Put on hold in September, but orginially filed nearly six months ago, American Mineral’s mining lease application is for an area near Wolf Creek long known as the Martha Mine and officially called the St. Pete’s Mining Vicinity. American Mineral says it has been wrangling with the county since 2008 to gain access for commercial mining at the site and contends it is rich in mineral reserves.
American Mineral says it has significant evidence to show reserves of gold and tellurium, used in products such as electric car batteries, heated car seats, small refrigerators and wine coolers.
“We have had a long-term interest in this particular county property and a long-term interest in trying to use our industry to help the county potentially produce some extra law enforcement revenues,” Meredith said when American Mineral’s application was put on hold by the commissioners in September.
The company has couched their case for their long-delayed lease approval by suggesting that the county could use the money to support the county’s cash-strapped law enforcement operations.
Meredith maintains that revenue from mining leases can be used in the same way that “forestry can dedicate some of its net timber harvesting revenues towards law enforcement and justice programs.”
However, after American Mineral’s most recent presentation to the Board of Commissioners in September, there seemed to be no consensus between the company and the commissioners as to the potential value of the mine, let alone how any profit to the county could then be allocated.
There also was debate as to what the terms of the lease agreement should be, despite American Mineral claiming it had requested that the board state its wishes a month earlier, in August.
“From our perspective, the current County code already adequately addresses this, and all that remains is drafting standard lease terms that protect the County and help the County earn royalties from these projects,” Meredith wrote, referring to the “shall” language of the code.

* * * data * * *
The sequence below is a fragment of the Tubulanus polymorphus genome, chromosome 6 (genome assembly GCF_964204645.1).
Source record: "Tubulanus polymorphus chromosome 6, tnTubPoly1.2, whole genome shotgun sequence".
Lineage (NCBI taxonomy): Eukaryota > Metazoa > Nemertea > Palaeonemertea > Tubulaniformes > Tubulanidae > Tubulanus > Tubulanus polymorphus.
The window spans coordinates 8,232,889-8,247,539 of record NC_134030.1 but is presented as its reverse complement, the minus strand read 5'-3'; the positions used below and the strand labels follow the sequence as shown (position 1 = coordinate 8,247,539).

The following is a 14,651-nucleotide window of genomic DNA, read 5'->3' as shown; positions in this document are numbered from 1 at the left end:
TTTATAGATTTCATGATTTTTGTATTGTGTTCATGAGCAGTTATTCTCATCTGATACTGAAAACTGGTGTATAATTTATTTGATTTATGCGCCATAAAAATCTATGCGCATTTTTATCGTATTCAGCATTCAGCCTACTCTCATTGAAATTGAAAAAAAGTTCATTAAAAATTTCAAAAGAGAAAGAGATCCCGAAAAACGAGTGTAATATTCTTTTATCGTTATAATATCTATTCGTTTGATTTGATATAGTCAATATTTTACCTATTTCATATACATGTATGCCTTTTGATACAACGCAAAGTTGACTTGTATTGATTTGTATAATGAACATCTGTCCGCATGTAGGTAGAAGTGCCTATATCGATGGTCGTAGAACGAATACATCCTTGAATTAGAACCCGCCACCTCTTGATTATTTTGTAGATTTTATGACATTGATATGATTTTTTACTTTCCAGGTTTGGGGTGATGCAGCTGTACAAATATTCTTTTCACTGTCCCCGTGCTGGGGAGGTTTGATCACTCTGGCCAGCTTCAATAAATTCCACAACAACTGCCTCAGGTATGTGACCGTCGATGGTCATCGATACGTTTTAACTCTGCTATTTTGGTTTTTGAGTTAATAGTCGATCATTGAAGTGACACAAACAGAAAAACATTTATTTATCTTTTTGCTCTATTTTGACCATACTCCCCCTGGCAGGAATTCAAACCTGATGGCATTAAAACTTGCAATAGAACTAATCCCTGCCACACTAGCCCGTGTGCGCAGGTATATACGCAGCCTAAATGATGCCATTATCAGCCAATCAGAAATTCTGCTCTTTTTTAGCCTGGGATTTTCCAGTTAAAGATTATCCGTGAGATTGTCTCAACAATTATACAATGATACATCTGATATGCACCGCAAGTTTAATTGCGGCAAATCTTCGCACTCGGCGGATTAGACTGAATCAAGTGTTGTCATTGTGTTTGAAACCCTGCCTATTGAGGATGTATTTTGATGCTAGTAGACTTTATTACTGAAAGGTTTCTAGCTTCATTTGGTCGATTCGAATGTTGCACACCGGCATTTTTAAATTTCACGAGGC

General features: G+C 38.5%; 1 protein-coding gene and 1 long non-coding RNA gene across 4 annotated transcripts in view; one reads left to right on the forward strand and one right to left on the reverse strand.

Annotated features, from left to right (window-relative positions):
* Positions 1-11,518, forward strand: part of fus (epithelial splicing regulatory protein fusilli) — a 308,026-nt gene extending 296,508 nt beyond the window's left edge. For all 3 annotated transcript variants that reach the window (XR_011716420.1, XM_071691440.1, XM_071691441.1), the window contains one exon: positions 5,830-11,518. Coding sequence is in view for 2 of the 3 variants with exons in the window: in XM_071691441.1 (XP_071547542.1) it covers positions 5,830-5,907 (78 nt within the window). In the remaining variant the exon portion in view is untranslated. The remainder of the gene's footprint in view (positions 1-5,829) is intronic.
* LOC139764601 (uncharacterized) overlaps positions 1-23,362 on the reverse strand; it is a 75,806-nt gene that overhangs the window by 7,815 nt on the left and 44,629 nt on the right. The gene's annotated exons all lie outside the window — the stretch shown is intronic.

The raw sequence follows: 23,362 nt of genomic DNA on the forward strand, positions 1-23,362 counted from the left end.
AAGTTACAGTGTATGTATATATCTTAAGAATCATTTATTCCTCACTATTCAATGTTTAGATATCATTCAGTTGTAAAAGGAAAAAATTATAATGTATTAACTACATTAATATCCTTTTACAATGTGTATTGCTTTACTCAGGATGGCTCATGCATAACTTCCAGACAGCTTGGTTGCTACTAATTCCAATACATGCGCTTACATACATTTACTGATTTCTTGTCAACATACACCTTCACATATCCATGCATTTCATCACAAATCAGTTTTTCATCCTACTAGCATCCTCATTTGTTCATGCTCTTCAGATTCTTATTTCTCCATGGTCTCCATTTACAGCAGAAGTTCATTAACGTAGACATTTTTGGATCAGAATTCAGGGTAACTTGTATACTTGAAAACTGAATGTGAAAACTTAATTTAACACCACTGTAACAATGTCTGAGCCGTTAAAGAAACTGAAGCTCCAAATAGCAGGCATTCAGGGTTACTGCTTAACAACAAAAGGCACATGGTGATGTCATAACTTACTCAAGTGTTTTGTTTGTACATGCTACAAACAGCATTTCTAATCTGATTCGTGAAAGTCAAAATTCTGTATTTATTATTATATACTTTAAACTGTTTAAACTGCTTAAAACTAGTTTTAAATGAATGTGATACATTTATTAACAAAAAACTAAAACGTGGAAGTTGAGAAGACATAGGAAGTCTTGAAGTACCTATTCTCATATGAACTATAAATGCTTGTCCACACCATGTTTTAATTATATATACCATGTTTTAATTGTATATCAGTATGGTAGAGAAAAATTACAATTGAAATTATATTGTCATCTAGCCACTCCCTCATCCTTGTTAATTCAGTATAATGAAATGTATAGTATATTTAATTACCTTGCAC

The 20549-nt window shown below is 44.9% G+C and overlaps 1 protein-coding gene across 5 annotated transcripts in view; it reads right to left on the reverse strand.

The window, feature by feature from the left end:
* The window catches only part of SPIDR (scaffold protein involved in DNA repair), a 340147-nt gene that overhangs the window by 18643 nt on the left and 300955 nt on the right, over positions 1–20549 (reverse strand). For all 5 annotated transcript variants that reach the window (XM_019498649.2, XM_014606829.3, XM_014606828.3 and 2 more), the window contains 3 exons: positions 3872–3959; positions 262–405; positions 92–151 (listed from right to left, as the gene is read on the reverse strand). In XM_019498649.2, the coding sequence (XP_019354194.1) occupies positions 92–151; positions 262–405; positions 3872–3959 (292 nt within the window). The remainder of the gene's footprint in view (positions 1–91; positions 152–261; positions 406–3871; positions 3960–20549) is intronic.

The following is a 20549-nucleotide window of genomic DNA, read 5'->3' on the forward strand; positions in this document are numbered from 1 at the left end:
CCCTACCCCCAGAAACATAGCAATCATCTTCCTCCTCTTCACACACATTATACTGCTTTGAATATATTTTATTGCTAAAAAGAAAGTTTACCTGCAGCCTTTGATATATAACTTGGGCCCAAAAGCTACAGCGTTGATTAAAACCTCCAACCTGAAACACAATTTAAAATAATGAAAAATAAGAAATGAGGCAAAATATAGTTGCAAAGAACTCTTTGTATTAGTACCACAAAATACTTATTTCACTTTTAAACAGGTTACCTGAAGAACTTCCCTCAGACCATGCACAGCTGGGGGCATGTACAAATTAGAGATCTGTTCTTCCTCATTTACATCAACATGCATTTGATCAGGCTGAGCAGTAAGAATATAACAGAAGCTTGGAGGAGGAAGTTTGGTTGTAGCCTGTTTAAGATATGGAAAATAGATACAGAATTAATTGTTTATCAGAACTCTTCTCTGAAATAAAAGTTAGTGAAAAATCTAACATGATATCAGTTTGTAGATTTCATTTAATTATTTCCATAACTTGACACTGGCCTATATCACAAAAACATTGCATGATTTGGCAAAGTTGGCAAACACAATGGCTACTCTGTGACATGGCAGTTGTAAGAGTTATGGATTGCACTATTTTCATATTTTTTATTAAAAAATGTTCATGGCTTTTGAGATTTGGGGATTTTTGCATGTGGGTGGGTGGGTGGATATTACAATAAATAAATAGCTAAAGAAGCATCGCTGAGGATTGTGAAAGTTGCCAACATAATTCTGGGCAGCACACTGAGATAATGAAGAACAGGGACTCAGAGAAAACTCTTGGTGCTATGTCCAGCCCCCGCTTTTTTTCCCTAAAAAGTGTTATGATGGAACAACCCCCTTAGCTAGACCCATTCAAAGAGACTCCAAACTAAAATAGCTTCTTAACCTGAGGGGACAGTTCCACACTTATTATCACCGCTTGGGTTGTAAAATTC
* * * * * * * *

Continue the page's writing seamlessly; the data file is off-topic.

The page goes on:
Meredith went on to say that without the assurance of the word “shall” in the code, American Mineral — let alone other interested mining companies in the future — would have likely “never spent significant time and money during our initial mineral exploration permit before applying for a Mining Lease under the code provisions.”
The proposed order states that application fees will be returned to any applicants whose cases are currently pending if they are denied.
“This suspension is to give the county officials time to consider ways in which to update the Josephine County code in this area,” said Hicks during the public session Wednesday.
The board order passed by the commissioners, however, was more grievous against the industry, stating that “consideration and approval of mineral exploration permits and mining leases costs public resources including staff time and consulting fees,” and that the county’s “Forestry Program should focus entirely on preparing and offering timber for sale as a steady and reliable source of revenue for the County.”
Although Hicks agreed with West’s observation that “these things take time,” Hicks said that the ordinance had already come back from the county’s mineral consultant with comments and that there was “a good chance” this could already be presented to the commissioners next week on Tuesday at a business workshop meeting.
“So when we finally come up with a policy that is good for the county, then we will go through the whole procedure,” Baertschiger said, referring to the formal ordinance adoption procedure requiring two public readings before any vote to approve or deny by the board.
Meredith wrote that some county properties have dual use, and some county properties don’t grow trees well because they have more mineral development potential than timber potential.
Commercial mining is, however, not without its issues, often running against public sentiment for recreation areas, along with environmental impact concerns.
According to Baertschiger, there are no active mineral leases currently with the county.
“This is a good time to pump the brakes on this issue and get clarification,” DeYoung said.
Reach reporter Cara Denney at 541-474-3726 or cdenney@thedailycourier.com.